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A new era for integrity monitoring

Oilfield Technology,

The precipitous drop in the price of crude oil has demonstrated the complex interplay of economic and political pressures that govern the oil industry. With so many uncontrollable factors at play, the business of refining is a delicate balance between profit and loss. With margins remaining extremely volatile, refiners must strike a careful balance to adapt to short-term, high-margin opportunities that arise.

It is widely known and understood that the oil and gas industry is cyclical. History has shown us that those that emerged strongest from the previous downturn were those who had adopted innovative technologies and methodologies in both upstream and downstream operations. But despite the pressures of the current environment, the downstream oil industry is yet to fully embrace asset integrity data as a means to drive decision making, optimise operations and maximise profitability.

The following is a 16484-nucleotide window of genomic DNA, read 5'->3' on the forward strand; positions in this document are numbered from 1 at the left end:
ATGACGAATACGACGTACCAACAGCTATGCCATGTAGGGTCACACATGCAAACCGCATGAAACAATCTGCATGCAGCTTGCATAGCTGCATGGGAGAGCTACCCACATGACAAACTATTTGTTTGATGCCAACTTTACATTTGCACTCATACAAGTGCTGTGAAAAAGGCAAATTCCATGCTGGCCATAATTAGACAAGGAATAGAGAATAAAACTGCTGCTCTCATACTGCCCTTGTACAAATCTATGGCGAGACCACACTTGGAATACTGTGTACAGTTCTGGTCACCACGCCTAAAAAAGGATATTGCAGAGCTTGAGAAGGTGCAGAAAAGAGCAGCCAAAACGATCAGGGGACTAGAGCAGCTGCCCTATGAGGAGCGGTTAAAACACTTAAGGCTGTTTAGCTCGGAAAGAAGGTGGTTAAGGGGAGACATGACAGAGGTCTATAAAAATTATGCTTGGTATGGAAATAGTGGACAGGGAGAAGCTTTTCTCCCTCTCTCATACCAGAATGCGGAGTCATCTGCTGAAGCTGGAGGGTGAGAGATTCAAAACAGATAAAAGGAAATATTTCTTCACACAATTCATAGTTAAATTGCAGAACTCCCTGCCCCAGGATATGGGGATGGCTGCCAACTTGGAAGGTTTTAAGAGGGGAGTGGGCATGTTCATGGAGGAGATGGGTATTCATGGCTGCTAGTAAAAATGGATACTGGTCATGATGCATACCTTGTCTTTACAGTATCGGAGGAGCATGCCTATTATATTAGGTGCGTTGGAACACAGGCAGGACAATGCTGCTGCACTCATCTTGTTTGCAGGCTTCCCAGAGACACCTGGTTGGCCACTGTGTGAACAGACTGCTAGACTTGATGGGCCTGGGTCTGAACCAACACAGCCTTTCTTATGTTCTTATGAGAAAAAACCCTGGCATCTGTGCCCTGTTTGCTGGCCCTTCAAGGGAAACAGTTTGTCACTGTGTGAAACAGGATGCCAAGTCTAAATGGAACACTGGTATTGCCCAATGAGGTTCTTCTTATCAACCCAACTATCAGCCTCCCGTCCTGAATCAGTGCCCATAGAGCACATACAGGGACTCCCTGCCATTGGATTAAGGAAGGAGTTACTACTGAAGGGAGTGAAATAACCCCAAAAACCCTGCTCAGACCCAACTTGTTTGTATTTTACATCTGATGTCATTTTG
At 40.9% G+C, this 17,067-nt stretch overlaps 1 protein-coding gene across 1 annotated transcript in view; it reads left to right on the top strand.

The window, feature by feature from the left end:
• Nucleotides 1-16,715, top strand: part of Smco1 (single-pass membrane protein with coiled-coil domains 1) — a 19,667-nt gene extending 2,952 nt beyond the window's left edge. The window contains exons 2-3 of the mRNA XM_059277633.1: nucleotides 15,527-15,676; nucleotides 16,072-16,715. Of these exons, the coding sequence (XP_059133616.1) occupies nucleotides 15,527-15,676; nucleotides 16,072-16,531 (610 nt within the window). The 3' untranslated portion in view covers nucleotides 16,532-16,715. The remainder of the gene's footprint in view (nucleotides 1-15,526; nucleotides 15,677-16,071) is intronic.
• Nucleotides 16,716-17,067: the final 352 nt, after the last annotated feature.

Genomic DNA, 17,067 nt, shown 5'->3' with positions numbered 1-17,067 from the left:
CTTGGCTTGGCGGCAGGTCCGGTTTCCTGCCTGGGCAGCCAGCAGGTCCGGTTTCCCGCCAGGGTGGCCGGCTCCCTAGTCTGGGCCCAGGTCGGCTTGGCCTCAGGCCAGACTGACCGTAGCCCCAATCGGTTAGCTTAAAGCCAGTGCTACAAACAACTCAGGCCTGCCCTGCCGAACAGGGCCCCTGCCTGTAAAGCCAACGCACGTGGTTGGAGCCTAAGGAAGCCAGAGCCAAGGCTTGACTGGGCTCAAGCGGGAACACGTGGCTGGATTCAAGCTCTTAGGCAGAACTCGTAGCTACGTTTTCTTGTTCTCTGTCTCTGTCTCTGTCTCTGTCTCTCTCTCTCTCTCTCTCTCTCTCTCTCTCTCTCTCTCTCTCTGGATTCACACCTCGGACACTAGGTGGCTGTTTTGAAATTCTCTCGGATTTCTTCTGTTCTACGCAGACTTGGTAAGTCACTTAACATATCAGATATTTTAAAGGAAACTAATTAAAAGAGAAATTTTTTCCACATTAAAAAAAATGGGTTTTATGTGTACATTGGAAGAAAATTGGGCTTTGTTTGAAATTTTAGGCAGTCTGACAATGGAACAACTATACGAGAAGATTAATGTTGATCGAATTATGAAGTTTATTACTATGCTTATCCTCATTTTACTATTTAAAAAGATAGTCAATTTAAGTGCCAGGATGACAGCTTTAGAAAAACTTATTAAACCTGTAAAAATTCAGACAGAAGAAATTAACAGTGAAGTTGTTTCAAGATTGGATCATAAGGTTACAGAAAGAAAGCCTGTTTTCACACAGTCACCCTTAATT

Contrast this with other hazardous industries – take aviation for example – where engine performance is continually tracked by advanced on-board sensors and monitored by experts in real time at remote diagnostic centres. Equipment is serviced on a rigid, fixed cycle according to flying hours and any performance deviation results in proactive preventive maintenance activity at the earliest available opportunity.

There is no less risk associated with refining, yet the sector is still to adopt a robust, standardised approach to the collection and application of asset integrity data. Operators are missing a vital opportunity to gather real time intelligence to optimise the operation of their assets.